01/27/2016 12:16PM

Marks: Where did all the people go?

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Large crowds used to be the norm at harness tracks back in the 1970s.

The other day I just happened on a September 19, 1979 Horseman and Fair World magazine and it brought to mind some famous Barbra Streisand lyrics: “Mem’ries, Light the corners of my mind . . . Scattered pictures, of the smiles we left behind.”

I did more than a little perusing just to see exactly where the sport of harness racing actually was long before casinos or racinos became the norm rather than the exception.  

While I clearly remembered the great horses and horsemen that adorned the 190 glossy pages of what was a weekly edition, I found myself most curious to revisit each of the covered racetracks in terms of listed attendance and handle figures, which I’ll just round off to the nearest zero for comprehension purposes. The date utilized will be the closest Saturday or weekend date to the issue’s publication date. 

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With the Meadowlands closed in September, I would have assumed that Yonkers might have had the largest attendance and handle for that weekend but that was incorrect. On a Friday no less, nearly 16,000 fans attended Sportsman’s Park in Chicago and wagered very close to $2 million. The Saturday figures for Sportsman’s were not available, but one could imagine they were similar to the Friday numbers. 

Conversely, for that Saturday Yonkers hosted nearly 13,000 fans who wagered close to $1,900,000 while OTB chipped in slightly over $900,000 in additional monies.

There were two other five figure attendances that weekend, as Hollywood Park’s Friday card attracted 11,500 fans that wagered slightly over $150 a head for a total in excess of $1.6 million. Then the Saturday card at Montreal’s Blue Bonnets Raceway handled $946,000 from an attendance of 10,500.

Then I got really curious and checked all the tracks in each of the reporting States.

In the Delaware Valley region, Brandywine closed on a Saturday with 7,700 spectators betting nearly $530,000. The following Sunday, Liberty Bell lured 9,600 fans who bet over $922,000.

Nearby Freehold Raceway hosted 6,500 Saturday players pouring $813,000 into the mutuel windows.

Northwest of Yonkers at Monticello Raceway, the Sunday card lured 3,400 folks who bet over $362,000 for the daytime card. Another $137,000 came in via New York’s OTB.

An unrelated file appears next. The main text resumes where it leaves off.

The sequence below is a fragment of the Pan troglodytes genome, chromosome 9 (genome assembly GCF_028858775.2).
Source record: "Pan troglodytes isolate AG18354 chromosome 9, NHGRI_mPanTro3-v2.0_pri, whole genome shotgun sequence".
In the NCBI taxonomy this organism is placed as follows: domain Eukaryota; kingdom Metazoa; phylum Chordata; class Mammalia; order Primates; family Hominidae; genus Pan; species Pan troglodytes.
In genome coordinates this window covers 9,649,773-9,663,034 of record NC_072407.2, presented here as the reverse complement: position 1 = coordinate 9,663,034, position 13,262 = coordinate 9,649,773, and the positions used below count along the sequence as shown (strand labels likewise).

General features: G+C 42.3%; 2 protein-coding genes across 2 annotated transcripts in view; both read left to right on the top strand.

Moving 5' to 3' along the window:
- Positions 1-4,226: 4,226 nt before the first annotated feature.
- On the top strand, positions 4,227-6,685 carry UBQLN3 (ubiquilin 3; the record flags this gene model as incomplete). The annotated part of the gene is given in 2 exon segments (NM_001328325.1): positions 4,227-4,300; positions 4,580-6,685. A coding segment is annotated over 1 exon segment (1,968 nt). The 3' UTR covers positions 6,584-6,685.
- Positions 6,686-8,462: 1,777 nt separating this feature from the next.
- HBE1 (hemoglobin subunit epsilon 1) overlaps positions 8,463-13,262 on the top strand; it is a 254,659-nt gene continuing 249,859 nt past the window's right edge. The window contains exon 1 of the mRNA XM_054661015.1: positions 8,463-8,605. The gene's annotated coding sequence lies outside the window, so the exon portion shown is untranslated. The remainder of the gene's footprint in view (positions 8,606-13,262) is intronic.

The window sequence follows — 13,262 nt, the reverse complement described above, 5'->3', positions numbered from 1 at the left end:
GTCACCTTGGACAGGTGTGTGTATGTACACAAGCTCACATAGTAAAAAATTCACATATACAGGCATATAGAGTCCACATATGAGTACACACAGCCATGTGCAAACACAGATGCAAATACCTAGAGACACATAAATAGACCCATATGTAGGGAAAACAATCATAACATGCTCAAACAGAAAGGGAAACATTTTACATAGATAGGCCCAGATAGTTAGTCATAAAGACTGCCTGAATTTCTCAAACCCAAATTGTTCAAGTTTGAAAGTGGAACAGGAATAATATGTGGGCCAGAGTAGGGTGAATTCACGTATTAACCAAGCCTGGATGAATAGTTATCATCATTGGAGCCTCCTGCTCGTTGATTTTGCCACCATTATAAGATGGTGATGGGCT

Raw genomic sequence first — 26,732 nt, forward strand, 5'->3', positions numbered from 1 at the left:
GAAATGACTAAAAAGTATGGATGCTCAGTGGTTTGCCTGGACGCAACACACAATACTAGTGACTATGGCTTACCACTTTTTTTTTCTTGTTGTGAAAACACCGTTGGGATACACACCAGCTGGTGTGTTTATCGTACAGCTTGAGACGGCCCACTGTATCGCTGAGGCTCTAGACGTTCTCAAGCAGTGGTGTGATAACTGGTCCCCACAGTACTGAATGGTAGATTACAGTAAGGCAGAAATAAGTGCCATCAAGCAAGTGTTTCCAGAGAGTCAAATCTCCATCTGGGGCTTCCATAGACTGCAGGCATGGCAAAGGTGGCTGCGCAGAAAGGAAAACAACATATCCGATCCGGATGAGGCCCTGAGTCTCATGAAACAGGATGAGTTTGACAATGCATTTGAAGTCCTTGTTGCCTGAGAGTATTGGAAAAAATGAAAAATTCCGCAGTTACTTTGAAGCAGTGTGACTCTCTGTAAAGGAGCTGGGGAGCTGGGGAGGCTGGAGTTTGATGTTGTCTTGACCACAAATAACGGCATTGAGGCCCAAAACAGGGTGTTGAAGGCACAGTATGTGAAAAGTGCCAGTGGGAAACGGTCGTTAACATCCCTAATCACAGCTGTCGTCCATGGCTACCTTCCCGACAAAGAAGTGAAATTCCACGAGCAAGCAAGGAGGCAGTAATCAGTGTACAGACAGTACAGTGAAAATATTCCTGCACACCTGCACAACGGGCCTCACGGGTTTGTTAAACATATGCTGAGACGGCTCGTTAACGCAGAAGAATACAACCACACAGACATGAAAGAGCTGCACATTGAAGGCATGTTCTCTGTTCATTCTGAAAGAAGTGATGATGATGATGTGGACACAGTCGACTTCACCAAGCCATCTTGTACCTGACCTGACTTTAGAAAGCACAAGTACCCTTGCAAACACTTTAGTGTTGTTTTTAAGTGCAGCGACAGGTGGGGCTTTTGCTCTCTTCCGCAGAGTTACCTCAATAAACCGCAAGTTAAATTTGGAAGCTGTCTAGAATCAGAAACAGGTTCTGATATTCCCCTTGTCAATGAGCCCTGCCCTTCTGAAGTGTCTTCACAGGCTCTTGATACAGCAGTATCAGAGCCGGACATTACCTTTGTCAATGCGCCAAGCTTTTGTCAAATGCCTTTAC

The night before, Saratoga’s Saturday program hosted 4,000 fans and handled $292,000. The Spa also gleaned an additional $68,000 via OTB.  Vernon Downs had almost 5,000 on hand and took in $362,000. There was also an additional $26,000 from New York’s OTB. Continuing westward, over 5,100 attended Batavia on Saturday betting $426,000 for the night. Batavia was not carried by OTB at that time.

Thus in the State of New York alone, some 27,400 attended live harness racing collectively betting well over $3 million in addition to what was funneled in via OTB.

In Pennsylvania, Pocono Downs had 2,600 fans handling $267,000. The Meadows that Friday hosted 3,200 fans who bet $290,000. These added to the Liberty Bell figures, gave the Keystone State totals of 15,000 plus attendees and a cumulative handle approaching $1,500,000.

Moving West to Ohio, the following four tracks were open: Scioto Downs, Northfield Park, Raceway Park and Lebanon Raceway.  Scioto in Columbus attracted 6,700 fans who bet $627,000. Northfield south of Cleveland added 4,500 fans and a handle of $458,000. Some 2,800 visited Raceway Park in Toledo and they bet $214,000, while Lebanon piped in with 2,300 and $261,000 in handle.

North of Ohio in Michigan, Detroit’s Hazel Park drew 8,300 to watch the Geers and they bet almost $1.1 million. To the West, Jackson Raceway added 2,500 fans and $201,000 to its coffers.

Back East, 5,600 attended Maryland’s Laurel Raceway wagering $567,000, while New England’s Foxboro Raceway did $356,000 via its 4,700 attendees.

In Louisville it was Kentucky Pacing Derby night at Louisville Downs and some 6,700 fans saw Niatross whip Whamo while sending over $504,000 into the windows.

West of Toronto off highway 401, Mohawk had 3,300 fans and a handle of $473,000 for its non stakes Tuesday card. That was the only card reported but one could imagine the weekend cards especially were more heavily attended.

Approximately 123,000 people attended LIVE harness racing throughout North America on a given September night in 1979 and wagered in the vicinity of $12,600,000.  Adjusted for inflation, that would equate to approximately $42 million today.

That’s the way we were back then.

Where did it all go?  More importantly, where do we go from here?   

[DRF HARNESS LIVE: Real-time insights from the DRF Harness team this Saturday at 6:35 p.m.]